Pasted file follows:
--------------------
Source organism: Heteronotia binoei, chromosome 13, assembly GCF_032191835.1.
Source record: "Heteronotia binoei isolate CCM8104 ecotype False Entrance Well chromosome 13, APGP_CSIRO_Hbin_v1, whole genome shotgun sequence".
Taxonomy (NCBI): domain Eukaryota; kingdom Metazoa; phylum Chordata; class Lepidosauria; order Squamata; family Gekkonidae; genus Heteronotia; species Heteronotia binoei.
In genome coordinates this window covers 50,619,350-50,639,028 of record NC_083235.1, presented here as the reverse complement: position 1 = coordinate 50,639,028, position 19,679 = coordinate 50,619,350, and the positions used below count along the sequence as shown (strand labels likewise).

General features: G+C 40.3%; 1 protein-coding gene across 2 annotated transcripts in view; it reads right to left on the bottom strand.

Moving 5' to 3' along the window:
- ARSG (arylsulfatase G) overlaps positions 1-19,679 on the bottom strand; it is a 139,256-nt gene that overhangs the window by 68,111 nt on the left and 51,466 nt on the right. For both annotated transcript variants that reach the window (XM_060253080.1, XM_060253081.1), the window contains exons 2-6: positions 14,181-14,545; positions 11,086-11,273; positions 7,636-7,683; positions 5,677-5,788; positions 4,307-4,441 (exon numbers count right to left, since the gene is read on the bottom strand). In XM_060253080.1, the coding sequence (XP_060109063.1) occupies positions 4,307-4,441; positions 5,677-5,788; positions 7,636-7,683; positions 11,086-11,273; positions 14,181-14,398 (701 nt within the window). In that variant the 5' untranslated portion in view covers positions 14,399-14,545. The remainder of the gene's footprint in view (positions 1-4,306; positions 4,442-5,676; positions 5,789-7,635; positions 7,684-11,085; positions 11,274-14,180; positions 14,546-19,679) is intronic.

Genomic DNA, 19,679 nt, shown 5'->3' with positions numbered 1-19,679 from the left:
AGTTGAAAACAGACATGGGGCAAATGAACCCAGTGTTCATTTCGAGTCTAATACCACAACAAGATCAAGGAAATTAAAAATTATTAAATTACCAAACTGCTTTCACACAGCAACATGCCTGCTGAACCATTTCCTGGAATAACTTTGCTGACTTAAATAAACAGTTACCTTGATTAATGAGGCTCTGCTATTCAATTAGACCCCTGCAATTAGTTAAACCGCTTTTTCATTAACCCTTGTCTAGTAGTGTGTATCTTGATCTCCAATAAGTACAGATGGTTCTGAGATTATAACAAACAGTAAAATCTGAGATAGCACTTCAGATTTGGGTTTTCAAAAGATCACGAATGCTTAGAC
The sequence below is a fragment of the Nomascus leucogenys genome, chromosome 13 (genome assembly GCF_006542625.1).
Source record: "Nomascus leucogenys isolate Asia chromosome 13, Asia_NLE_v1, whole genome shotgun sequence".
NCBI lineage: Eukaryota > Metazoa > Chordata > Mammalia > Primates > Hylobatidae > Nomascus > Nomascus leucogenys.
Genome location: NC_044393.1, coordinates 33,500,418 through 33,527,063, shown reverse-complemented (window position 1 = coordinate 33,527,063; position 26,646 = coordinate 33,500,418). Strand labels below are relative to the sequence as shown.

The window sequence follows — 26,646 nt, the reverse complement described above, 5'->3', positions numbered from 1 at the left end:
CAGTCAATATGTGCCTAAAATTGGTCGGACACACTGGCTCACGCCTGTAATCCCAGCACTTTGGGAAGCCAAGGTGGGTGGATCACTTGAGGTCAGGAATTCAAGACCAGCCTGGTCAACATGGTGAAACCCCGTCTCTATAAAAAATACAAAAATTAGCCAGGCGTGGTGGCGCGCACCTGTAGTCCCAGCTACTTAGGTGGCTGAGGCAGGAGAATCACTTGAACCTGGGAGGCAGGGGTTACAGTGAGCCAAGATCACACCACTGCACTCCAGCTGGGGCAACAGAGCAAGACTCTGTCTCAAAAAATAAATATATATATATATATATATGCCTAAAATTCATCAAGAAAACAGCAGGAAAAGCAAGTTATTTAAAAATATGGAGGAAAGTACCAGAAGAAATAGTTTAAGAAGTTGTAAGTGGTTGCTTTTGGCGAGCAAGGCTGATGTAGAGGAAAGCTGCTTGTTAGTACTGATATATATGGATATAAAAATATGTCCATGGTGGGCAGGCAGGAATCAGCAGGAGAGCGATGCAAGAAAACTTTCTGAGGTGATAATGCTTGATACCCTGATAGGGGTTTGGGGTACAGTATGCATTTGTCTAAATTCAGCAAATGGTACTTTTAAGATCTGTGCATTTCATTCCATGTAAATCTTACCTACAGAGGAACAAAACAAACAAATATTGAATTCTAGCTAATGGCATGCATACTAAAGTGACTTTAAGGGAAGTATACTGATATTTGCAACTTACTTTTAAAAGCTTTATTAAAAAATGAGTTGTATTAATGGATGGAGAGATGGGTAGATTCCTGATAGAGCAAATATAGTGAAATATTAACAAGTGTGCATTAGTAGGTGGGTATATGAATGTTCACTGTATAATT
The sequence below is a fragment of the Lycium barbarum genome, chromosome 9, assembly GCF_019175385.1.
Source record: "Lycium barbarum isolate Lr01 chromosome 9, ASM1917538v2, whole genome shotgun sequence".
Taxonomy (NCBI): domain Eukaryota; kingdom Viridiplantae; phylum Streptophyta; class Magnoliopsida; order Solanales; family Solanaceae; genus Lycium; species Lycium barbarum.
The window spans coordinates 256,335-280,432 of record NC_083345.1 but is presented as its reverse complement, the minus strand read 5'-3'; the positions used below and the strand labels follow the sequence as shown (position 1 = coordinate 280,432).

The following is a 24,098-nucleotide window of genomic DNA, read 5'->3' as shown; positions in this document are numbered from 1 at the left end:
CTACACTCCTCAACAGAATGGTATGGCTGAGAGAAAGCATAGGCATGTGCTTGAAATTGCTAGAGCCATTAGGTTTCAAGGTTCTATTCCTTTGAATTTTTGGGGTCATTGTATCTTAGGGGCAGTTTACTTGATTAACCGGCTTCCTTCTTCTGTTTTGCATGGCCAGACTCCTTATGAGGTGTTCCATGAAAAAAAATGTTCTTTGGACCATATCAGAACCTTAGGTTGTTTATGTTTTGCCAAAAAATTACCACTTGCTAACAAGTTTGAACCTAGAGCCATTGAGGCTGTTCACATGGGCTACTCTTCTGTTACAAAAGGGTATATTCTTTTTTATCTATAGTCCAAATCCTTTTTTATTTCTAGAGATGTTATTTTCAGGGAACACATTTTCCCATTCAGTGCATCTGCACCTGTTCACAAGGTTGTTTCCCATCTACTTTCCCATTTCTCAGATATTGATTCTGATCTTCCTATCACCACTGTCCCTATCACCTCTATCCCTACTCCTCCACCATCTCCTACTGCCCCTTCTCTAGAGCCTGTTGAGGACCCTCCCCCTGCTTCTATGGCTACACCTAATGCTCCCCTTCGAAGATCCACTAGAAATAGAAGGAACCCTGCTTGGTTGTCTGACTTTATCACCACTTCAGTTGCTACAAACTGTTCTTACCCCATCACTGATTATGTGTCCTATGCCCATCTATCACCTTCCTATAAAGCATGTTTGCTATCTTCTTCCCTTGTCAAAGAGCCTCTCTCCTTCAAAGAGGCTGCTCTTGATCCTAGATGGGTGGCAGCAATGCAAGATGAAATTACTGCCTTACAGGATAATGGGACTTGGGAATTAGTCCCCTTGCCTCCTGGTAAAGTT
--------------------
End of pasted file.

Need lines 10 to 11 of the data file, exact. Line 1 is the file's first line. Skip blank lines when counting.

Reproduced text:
The sequence below is a fragment of the Nomascus leucogenys genome, chromosome 13 (genome assembly GCF_006542625.1).
Source record: "Nomascus leucogenys isolate Asia chromosome 13, Asia_NLE_v1, whole genome shotgun sequence".